Kasserine looked at Iain. “You said we would be guests of your clan. Kerrik sounds like we’ll be there for a very long time, even as elves reckon time. Is the leadership of your clan going to accept our presence for so long? I am trusting you enough to leave Evermeet and go to another world with you. But that means we are at the mercy of you and your clan and it’s hard to trust that your leaders will agree to what you are obligating them to do.”

            “They will,” Iain said.

            “How can you be sure? I mean no insult, but I have heard that before from others and it turned out to be a lie.”

            “Did your ring say I was lying to you?”

            Kasserine shook her head. “No, it didn’t. Still, can you speak for the leaders of your clan?”

            “Tell her,” Kerrik said. “She’ll find out eventually.”

            Iain sighed. “I am the head of my clan.” He looked at Kerrik. “It always feels like I’m bragging and it’s uncomfortable.”

            “The day that it stops being uncomfortable is the day you need to start looking for your successor,” Kerrik said.

            “You’re a clan leader?” Ava was staring at him.

            “Iain is the head of his clan,” Kerrik said. “He’s the ruler.”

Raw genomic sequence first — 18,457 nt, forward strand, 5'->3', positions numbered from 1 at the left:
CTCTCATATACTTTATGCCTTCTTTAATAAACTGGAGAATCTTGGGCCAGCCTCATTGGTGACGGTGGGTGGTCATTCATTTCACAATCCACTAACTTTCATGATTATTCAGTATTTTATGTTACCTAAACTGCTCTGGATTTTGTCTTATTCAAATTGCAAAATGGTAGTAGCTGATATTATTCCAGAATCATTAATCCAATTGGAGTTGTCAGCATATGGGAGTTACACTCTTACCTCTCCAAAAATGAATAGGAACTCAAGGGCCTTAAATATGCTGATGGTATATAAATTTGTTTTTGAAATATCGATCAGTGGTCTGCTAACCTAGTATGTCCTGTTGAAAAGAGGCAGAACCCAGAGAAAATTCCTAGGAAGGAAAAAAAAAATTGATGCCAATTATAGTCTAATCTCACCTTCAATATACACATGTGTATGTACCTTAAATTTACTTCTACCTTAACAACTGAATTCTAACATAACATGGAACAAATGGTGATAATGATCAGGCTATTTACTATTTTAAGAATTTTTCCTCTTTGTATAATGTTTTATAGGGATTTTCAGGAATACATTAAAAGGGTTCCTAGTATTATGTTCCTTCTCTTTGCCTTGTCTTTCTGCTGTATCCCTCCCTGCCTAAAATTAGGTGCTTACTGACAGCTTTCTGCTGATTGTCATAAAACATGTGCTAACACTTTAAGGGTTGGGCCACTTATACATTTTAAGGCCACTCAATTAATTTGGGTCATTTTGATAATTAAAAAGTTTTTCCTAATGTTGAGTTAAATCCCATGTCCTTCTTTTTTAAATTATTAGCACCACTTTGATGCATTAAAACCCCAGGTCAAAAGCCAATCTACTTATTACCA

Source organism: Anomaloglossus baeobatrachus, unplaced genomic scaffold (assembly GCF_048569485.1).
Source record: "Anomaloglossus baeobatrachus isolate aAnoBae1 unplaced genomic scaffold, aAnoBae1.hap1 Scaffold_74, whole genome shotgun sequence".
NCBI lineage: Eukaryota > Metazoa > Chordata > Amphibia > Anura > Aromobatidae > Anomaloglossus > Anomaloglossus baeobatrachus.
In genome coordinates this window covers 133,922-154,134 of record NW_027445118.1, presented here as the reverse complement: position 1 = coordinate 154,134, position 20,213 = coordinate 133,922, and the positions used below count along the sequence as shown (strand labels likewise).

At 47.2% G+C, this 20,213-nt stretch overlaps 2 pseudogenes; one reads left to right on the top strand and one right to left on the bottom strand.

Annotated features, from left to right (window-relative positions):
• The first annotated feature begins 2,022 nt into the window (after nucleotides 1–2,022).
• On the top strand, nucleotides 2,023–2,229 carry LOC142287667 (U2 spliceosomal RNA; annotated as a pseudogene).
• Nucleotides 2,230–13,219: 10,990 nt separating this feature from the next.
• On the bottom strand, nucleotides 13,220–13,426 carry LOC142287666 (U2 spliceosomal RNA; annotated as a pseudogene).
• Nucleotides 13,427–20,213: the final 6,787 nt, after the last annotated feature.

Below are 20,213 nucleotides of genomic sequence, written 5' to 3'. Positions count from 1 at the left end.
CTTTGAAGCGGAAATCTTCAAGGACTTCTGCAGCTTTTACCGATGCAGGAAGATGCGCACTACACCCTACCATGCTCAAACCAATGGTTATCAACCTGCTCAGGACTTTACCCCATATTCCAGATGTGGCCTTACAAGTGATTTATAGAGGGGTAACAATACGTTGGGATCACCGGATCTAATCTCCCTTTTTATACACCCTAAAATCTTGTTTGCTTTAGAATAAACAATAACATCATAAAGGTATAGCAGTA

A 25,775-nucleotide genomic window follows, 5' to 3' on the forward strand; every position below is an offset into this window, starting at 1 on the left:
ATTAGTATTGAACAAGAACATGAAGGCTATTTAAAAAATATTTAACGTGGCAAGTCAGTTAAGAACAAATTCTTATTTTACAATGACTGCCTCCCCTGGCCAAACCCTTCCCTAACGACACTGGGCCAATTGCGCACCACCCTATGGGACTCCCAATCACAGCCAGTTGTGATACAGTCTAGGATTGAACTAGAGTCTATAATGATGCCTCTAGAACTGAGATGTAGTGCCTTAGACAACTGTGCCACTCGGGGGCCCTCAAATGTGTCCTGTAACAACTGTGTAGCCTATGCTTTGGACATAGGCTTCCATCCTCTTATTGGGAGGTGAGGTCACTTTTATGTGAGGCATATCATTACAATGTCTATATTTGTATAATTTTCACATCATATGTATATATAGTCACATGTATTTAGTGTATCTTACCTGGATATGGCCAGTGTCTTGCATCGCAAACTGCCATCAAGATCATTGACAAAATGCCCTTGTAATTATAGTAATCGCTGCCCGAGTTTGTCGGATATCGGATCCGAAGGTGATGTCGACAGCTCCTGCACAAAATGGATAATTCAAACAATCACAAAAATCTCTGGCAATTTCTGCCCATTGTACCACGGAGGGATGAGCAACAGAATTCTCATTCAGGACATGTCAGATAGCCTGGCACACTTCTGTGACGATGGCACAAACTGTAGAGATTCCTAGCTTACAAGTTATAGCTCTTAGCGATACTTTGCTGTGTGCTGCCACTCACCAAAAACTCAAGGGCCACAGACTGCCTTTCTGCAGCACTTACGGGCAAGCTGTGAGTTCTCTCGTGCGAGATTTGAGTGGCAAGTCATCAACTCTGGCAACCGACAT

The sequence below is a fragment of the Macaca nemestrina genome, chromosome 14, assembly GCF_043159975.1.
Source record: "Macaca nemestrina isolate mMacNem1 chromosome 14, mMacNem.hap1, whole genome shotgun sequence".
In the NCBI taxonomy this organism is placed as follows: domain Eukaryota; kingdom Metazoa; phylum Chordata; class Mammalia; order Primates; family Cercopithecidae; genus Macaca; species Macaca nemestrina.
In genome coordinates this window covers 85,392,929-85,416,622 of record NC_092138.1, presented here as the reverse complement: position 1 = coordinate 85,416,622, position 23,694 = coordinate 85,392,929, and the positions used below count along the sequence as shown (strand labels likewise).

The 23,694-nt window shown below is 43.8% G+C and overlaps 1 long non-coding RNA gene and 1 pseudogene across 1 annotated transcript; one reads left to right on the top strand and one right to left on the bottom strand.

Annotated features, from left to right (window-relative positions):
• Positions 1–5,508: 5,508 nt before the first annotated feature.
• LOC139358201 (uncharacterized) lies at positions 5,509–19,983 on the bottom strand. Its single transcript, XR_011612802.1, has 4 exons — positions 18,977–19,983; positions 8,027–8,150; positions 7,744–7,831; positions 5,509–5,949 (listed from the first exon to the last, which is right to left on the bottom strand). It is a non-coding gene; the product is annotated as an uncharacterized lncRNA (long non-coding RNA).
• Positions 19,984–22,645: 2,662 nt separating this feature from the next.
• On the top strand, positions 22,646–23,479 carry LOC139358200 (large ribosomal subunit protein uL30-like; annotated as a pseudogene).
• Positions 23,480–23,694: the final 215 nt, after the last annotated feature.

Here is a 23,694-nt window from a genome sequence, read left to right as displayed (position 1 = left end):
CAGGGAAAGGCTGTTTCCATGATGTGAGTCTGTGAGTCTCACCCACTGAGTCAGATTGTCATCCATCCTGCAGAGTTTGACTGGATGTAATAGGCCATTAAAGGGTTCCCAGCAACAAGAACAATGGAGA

“I don’t rule by fiat,” Iain stated. “I have a staff and we work out any difficulties. They know I’m here and understand that you’ll be coming to live with us.”

            “How much land do you have,” Ava asked. “I want to bring Dancer and her family with me if I can.”

            “Who is Dancer?”

            “She’s a moon horse,” Kasserine said. “She’s the herd mare of a group of twenty mares and their stallion and rules over a band of six bachelor stallions.”

            “Do you have enough land,” Ava asked anxiously. “They need a lot of land for grazing.”

            Iain frowned and looked at Kerrik. “How much do they need?”

            “Three acres per moon horse should be fine.”

            “We should be able to house the herd with ample room,” Iain said. He glanced at Kerrik. Is bringing elven horses to my world a good idea?

            No. But making my mother and sister unhappy is worse, especially if you’re courting them. I’m sure you can protect them from the feral pokegirls. The horses will adapt.

            “How much land do you have,” Ava asked.

            Iain mentally reviewed the units of measure he’d been given by Kerrik. There was one that was roughly a hectare. “The clan’s land is over a hundred and fifty thousand hectares.”